VETERANS DAY 2017
Exhibit: A glimpse of WWI in the Albemarle
By Chris Day
Saturday, November 18, 2017
Machines guns and gas masks may come to mind when thinking of World War I. Those were common tools used by soldiers fighting in the barbed wire-laced "no man's land" between the trench lines of the Western Front.
An exhibit at Museum of the Albemarle features a WWI German machine gun, a gas mask used by U.S. soldiers, plus more weapons, uniforms and artifacts from the war.
The exhibit, titled "Tar Heels in the Trenches: The Great War and The Albemarle" looks at the role North Carolinians played in World War I. The exhibit features several display boards highlighting the history of the war from its beginning in the summer of 1914 to the signing of an armistice four years later.
Spread throughout the exhibit are displays of World War I uniforms, military equipment and weapons. One display features several long arms used by French, British and U.S. soldiers. For example, there are a British M1917 Enfield rifle, a U.S. M1903 Springfield rifle and an M1897 Winchester pump-action shotgun, also known as a "trench gun." According to the exhibit, the Germans were not fond of the trench gun.
"German propaganda complained that the gun violated the Hague Convention," an exhibit display reads.
Another display features an MG08/15 German machine gun, an M1918 Mark 1 trench knife and a gas mask used by U.S. soldiers. The mask once belonged to David Carlisle Way, of Beaufort County, according to the exhibit.
A display at the start of the exhibit titled "1914: The Lamps Go Out," summarizes the origins of the war, beginning with June 28, 1914. On that day, heir to the Austro-Hungarian Empire Archduke Franz Ferdinand was assassinated. The killing of Ferdinand by Serbian nationalist Gavrilo Princip in Sarajevo was the spark that ignited World War I.
"The lamps are going out all over Europe, we shall not see them lit again in our lifetime," the display states, quoting British Foreign Minister Sir Edward Grey.
A little more than a month later, the Great War was underway. The war pitted the nations of Germany and the Austro-Hungarian Empire, also known as the Central Powers, against the Allied Powers of Great Britain, France and Russia. Turkey and Bulgaria later joined the war on the side of the Central Powers and in April 1917, under President Woodrow Wilson, the United States joined the Allied Powers.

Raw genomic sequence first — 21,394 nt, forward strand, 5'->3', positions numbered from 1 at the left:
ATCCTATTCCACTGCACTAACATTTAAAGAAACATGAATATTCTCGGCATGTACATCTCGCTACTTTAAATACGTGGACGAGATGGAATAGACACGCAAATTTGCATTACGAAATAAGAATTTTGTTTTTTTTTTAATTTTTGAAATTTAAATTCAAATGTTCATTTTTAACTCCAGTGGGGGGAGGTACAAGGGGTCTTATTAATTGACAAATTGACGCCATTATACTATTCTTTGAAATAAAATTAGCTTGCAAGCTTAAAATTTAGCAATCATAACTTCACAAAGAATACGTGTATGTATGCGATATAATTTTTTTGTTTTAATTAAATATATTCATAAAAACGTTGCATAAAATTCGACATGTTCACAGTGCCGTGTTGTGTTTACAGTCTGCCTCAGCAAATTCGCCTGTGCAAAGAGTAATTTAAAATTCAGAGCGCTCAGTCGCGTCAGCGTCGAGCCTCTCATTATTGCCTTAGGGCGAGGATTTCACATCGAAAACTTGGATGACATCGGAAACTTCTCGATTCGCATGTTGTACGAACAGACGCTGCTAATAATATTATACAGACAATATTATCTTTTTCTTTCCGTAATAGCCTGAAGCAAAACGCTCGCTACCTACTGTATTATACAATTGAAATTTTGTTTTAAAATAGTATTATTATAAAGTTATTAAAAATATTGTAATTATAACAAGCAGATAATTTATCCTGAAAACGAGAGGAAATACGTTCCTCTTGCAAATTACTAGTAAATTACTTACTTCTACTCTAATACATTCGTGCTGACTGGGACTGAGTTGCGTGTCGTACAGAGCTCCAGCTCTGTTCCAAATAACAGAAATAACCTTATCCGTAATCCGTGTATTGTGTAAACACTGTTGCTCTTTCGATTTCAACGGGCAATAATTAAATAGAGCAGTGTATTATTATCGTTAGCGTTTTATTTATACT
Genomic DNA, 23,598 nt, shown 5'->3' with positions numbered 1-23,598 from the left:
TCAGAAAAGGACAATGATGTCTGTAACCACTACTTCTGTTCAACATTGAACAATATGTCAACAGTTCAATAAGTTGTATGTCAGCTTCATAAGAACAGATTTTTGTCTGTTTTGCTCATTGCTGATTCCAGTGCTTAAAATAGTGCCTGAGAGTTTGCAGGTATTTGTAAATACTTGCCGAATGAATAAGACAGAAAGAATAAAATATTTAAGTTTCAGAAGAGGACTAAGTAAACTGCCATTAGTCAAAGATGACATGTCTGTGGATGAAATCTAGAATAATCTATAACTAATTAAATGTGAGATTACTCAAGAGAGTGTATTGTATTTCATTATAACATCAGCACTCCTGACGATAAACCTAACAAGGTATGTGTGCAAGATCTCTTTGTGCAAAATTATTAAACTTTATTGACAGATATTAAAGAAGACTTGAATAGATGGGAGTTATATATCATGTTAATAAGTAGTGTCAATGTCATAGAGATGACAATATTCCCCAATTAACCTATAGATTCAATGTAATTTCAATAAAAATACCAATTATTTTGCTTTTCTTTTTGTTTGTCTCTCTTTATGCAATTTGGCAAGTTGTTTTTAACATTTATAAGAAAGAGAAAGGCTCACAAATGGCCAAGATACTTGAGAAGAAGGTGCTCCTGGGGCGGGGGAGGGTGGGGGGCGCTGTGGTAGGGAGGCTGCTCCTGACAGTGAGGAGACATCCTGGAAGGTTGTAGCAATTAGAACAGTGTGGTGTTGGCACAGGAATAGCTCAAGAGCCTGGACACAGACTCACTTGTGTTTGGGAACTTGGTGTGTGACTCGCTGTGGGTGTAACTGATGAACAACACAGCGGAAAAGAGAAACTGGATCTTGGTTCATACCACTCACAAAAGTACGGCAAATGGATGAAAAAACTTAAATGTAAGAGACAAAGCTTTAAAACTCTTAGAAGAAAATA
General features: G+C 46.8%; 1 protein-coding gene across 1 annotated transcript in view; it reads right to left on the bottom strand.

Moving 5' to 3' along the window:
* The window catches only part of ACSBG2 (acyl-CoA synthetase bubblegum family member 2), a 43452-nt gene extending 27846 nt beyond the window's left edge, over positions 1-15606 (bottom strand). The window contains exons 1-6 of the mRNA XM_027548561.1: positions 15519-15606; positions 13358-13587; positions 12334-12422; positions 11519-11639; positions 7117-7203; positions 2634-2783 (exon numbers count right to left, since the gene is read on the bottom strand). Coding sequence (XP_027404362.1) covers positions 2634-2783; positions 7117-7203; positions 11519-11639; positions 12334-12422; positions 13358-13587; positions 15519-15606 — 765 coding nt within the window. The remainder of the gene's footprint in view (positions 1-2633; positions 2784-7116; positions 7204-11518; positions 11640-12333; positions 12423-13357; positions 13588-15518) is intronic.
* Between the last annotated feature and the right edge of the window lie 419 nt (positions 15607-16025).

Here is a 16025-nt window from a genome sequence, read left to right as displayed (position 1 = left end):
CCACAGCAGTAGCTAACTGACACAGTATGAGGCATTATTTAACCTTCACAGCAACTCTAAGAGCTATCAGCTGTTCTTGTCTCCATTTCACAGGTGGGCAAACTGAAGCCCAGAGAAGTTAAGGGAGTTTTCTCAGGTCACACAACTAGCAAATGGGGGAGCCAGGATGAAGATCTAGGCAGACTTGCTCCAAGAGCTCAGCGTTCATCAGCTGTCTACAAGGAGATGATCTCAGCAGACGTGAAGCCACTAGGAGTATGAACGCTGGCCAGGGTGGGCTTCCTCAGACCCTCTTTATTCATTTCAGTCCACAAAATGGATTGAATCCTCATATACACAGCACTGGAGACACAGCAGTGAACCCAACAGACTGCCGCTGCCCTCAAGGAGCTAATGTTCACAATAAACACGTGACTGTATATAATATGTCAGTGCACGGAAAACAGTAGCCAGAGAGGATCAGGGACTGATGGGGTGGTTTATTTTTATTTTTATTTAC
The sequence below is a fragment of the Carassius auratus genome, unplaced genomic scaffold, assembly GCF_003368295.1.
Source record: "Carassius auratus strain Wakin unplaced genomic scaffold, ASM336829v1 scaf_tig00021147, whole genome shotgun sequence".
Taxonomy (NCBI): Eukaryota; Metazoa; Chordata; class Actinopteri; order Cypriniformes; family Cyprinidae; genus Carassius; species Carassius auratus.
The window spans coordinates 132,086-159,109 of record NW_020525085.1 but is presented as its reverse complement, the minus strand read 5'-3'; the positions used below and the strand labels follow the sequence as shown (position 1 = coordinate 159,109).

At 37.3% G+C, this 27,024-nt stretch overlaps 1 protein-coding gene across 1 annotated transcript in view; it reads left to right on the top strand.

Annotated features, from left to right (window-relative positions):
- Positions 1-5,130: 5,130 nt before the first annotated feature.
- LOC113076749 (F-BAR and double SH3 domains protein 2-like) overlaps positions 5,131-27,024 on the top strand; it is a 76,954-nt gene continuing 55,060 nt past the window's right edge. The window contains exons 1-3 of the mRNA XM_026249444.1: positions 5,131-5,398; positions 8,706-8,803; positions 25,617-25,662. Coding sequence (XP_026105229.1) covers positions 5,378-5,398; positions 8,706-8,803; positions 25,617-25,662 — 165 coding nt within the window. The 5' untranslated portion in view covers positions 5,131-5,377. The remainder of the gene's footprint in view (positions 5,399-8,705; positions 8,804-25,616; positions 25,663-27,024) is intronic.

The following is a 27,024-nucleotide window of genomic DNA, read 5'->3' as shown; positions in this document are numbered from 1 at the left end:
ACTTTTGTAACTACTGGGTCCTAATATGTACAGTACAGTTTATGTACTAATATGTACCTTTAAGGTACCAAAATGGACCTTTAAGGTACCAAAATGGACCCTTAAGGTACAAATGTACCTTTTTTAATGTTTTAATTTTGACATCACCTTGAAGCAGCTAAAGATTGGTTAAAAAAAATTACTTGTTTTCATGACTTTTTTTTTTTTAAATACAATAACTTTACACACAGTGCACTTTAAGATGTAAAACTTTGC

Long before soldiers from North Carolina reached Europe, another North Carolinian had been busy opposing Wilson, who was pushing Congress for a war declaration.
U.S. Rep. Claude Kitchin, a native of Scotland Neck and the last person from the Tar Heel State to serve as Democratic Party leader in the U.S. House, objected to the United States getting involved.
On April 2, 1917, Wilson went before Congress to seek a declaration of war against Germany. His request was granted, but not before Kitchin, along with 49 other Congressman and six senators, voted against the declaration.
In February, Leonard Lanier, the museum's assistant curator, spoke at a meeting of the Currituck Historical Society. Lanier gave a presentation on the exhibit and discussed North Carolinians' role in World War I. Taking questions after the meeting, Lanier said something he found surprising during his research was how racism factored into who got drafted during World War I.
“For every one white man in one county that was sent off to the war, they sent off three African-Americans,” Lanier said at the time.
According to the exhibit, white soldiers from North Carolina served in one of two divisions, either the 81st, based at Camp Jackson (today Fort Jackson in Columbia, South Carolina) or the 30th, which trained at Camp Sevier near Greenville, S.C. Black soldiers from North Carolina served in the 92nd and 93rd Divisions.
Also featured in the exhibit is a display that details the sinking of the Diamond Shoals Lightship and the British tanker Mirlo. Both were sunk by German U-boats. According to the display a man from Buxton named Walter L. Barnett was first mate aboard the lightship when U-140 attacked it on August 6, 1918. Ten days later U.S. Coast Guard personnel at Station Chicamacomico helped rescue survivors from the Mirlo, which was attacked by U-117.
Several artifacts, such as an engine gear, and other items recovered from the wreck sites of the lightship and the Mirlo are on display.
In another case is a photograph taken in 1918 of Murray P. Whichard, a Chowan County man who served in the U.S. Army's medical corps. There's also a German model 1915/17 canteen, brought home from the war by a soldier from Camden County.
The exhibit opened in February and will remain open till December 2018. Charlotte Patterson, the museum's education director, said Tar Heels in the Trenches has been a popular attraction, drawing 800 to 1,000 adults a month. That figure doesn't include the number of school children and student groups that have visited already, she said.